Approximately 90% of Australians with MS are affected by the heat. This can lead to heat-induced or related fatigue. Heat-related fatigue can result in loss of employment, and increases the cost of living.
Recently, Dr ollie Jay and his team have shown that if certain parts of the body are cooled, the sensation of fatigue can be reduced, allowing physical activity in the heat to be performed for longer periods of time. In this project he aims to build on these findings and develop simple and novel interventions for preventing heat-related fatigue in people with MS.
Dr Jay will assess if swirling cold fluids in the mouth is enough, or do they need to be swallowed? If particular skin sites can be targeted with surface cooling materials to reduce heat-related fatigue, and if methanol can be rinsed in the mouth or applied to the skin to reduce heat-related fatigue.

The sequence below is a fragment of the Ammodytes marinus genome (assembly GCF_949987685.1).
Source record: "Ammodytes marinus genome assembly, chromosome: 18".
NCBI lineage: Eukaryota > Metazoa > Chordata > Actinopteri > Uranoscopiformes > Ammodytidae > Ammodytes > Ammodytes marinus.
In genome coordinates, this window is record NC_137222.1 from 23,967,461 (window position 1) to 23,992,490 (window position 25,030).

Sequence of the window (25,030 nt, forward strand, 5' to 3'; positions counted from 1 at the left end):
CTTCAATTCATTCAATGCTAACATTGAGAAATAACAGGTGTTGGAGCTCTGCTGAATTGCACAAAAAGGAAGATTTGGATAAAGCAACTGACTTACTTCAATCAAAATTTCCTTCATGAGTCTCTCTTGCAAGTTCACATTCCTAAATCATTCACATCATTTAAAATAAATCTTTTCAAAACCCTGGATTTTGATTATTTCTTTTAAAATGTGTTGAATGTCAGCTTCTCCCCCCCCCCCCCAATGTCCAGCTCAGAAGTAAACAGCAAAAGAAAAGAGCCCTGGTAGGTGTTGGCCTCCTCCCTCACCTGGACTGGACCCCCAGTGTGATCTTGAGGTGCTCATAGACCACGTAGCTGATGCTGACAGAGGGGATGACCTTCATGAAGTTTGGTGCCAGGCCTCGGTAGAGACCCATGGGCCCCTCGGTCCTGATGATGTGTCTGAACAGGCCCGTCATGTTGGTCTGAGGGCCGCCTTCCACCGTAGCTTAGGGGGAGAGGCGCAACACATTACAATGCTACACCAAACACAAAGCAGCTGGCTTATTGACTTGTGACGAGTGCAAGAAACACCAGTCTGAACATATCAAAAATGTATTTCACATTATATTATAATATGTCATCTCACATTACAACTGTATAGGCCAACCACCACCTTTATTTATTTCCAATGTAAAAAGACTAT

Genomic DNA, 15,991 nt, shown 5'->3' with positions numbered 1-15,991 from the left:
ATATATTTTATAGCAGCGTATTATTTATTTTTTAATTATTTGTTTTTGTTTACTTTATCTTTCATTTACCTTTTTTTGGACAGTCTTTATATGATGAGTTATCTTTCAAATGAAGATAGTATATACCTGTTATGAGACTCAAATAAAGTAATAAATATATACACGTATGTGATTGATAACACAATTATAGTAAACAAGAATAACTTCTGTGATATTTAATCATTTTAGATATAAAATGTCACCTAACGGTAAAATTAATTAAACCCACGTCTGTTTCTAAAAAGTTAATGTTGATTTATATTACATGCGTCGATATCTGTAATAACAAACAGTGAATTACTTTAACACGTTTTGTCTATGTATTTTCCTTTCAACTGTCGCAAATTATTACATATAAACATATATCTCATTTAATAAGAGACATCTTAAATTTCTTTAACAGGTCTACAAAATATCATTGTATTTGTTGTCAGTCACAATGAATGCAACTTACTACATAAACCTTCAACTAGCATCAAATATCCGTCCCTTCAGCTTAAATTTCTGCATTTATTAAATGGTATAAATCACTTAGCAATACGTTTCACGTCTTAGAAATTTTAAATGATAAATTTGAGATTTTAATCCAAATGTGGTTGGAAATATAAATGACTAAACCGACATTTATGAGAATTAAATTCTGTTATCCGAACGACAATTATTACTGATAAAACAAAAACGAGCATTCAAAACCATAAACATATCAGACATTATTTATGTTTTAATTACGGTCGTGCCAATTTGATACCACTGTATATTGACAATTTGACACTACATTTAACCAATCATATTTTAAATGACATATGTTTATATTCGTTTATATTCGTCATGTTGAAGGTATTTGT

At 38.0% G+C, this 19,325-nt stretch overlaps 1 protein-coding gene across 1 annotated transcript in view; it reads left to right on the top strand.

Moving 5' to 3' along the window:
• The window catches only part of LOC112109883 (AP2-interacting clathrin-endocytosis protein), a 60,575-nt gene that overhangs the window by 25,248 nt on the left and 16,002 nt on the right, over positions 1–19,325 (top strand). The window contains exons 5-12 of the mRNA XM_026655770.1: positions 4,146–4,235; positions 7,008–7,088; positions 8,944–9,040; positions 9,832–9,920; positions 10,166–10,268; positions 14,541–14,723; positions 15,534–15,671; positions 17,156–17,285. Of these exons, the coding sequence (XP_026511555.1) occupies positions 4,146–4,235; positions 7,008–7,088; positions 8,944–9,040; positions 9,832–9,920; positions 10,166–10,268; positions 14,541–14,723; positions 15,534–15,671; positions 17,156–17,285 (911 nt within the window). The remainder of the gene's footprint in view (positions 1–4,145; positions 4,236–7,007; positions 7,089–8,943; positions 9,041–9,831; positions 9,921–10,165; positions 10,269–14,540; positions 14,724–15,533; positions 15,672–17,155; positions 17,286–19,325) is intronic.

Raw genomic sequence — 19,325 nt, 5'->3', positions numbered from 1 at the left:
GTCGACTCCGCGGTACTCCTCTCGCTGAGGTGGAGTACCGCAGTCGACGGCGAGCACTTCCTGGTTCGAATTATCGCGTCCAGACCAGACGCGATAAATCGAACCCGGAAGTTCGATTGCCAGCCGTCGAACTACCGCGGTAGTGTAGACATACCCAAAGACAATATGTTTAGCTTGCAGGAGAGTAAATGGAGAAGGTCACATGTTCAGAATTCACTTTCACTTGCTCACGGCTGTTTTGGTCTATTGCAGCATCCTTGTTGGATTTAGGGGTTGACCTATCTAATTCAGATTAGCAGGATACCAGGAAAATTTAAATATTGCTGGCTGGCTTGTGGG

The results of these experiments will lead to the development of novel cooling interventions that are simple and inexpensive. Ultimately, the findings of this study will not only help people with MS maintain their functional capacity for longer during exposure to the heat, but also help us better understand the underlying mechanisms associated with heat sensitivity in MS.
Updated: 11 January 2018
Updated: 05 January, 2018